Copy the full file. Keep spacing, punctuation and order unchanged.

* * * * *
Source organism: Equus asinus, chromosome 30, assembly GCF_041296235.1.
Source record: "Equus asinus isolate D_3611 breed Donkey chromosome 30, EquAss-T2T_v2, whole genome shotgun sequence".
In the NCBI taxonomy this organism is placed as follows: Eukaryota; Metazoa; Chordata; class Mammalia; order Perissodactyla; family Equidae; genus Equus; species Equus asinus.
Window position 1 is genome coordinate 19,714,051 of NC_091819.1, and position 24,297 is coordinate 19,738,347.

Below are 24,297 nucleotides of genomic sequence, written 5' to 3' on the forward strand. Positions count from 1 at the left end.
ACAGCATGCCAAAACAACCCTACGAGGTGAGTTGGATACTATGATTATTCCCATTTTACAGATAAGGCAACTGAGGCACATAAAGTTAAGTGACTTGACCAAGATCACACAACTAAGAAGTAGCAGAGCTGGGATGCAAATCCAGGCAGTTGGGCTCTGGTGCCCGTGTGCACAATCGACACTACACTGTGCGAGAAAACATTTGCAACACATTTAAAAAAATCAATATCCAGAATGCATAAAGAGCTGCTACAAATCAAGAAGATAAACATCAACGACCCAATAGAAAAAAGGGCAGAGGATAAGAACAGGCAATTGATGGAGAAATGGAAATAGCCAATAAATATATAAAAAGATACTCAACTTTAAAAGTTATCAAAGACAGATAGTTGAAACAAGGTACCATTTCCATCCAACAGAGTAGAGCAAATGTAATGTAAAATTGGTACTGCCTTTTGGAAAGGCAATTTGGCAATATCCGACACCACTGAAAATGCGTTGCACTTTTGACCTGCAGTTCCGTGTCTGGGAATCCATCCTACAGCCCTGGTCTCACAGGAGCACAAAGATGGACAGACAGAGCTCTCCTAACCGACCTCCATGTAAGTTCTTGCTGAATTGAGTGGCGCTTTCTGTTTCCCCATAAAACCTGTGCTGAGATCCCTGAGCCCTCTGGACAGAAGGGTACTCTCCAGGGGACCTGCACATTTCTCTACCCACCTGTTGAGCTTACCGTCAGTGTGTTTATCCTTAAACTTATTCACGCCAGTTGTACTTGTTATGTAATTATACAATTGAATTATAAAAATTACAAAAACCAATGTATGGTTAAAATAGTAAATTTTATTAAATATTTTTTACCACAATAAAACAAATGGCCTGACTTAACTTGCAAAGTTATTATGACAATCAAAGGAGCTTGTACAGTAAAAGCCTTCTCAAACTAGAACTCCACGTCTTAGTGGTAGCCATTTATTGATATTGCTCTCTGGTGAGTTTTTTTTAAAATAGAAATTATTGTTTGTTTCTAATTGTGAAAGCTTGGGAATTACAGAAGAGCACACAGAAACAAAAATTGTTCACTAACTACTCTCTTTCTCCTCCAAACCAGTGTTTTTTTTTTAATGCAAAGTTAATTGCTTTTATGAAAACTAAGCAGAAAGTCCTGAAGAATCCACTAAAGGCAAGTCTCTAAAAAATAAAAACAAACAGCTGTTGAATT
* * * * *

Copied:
Source organism: Equus asinus, chromosome 30, assembly GCF_041296235.1.
Source record: "Equus asinus isolate D_3611 breed Donkey chromosome 30, EquAss-T2T_v2, whole genome shotgun sequence".
In the NCBI taxonomy this organism is placed as follows: Eukaryota; Metazoa; Chordata; class Mammalia; order Perissodactyla; family Equidae; genus Equus; species Equus asinus.
Window position 1 is genome coordinate 19,714,051 of NC_091819.1, and position 24,297 is coordinate 19,738,347.

Below are 24,297 nucleotides of genomic sequence, written 5' to 3' on the forward strand. Positions count from 1 at the left end.
ACAGCATGCCAAAACAACCCTACGAGGTGAGTTGGATACTATGATTATTCCCATTTTACAGATAAGGCAACTGAGGCACATAAAGTTAAGTGACTTGACCAAGATCACACAACTAAGAAGTAGCAGAGCTGGGATGCAAATCCAGGCAGTTGGGCTCTGGTGCCCGTGTGCACAATCGACACTACACTGTGCGAGAAAACATTTGCAACACATTTAAAAAAATCAATATCCAGAATGCATAAAGAGCTGCTACAAATCAAGAAGATAAACATCAACGACCCAATAGAAAAAAGGGCAGAGGATAAGAACAGGCAATTGATGGAGAAATGGAAATAGCCAATAAATATATAAAAAGATACTCAACTTTAAAAGTTATCAAAGACAGATAGTTGAAACAAGGTACCATTTCCATCCAACAGAGTAGAGCAAATGTAATGTAAAATTGGTACTGCCTTTTGGAAAGGCAATTTGGCAATATCCGACACCACTGAAAATGCGTTGCACTTTTGACCTGCAGTTCCGTGTCTGGGAATCCATCCTACAGCCCTGGTCTCACAGGAGCACAAAGATGGACAGACAGAGCTCTCCTAACCGACCTCCATGTAAGTTCTTGCTGAATTGAGTGGCGCTTTCTGTTTCCCCATAAAACCTGTGCTGAGATCCCTGAGCCCTCTGGACAGAAGGGTACTCTCCAGGGGACCTGCACATTTCTCTACCCACCTGTTGAGCTTACCGTCAGTGTGTTTATCCTTAAACTTATTCACGCCAGTTGTACTTGTTATGTAATTATACAATTGAATTATAAAAATTACAAAAACCAATGTATGGTTAAAATAGTAAATTTTATTAAATATTTTTTACCACAATAAAACAAATGGCCTGACTTAACTTGCAAAGTTATTATGACAATCAAAGGAGCTTGTACAGTAAAAGCCTTCTCAAACTAGAACTCCACGTCTTAGTGGTAGCCATTTATTGATATTGCTCTCTGGTGAGTTTTTTTTAAAATAGAAATTATTGTTTGTTTCTAATTGTGAAAGCTTGGGAATTACAGAAGAGCACACAGAAACAAAAATTGTTCACTAACTACTCTCTTTCTCCTCCAAACCAGTGTTTTTTTTTTAATGCAAAGTTAATTGCTTTTATGAAAACTAAGCAGAAAGTCCTGAAGAATCCACTAAAGGCAAGTCTCTAAAAAATAAAAACAAACAGCTGTTGAATT